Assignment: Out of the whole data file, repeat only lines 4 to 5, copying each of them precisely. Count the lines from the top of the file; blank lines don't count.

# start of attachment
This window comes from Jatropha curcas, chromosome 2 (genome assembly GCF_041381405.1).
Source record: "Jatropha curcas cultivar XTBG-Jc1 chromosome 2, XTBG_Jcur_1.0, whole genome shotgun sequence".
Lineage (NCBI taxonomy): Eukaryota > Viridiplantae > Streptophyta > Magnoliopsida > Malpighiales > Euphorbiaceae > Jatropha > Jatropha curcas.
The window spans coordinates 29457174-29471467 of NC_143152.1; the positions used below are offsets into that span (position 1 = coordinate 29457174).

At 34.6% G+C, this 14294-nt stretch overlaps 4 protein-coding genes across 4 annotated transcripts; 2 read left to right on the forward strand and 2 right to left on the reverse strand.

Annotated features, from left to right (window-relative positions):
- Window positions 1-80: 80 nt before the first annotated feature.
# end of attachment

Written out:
The window spans coordinates 29457174-29471467 of NC_143152.1; the positions used below are offsets into that span (position 1 = coordinate 29457174).

At 34.6% G+C, this 14294-nt stretch overlaps 4 protein-coding genes across 4 annotated transcripts; 2 read left to right on the forward strand and 2 right to left on the reverse strand.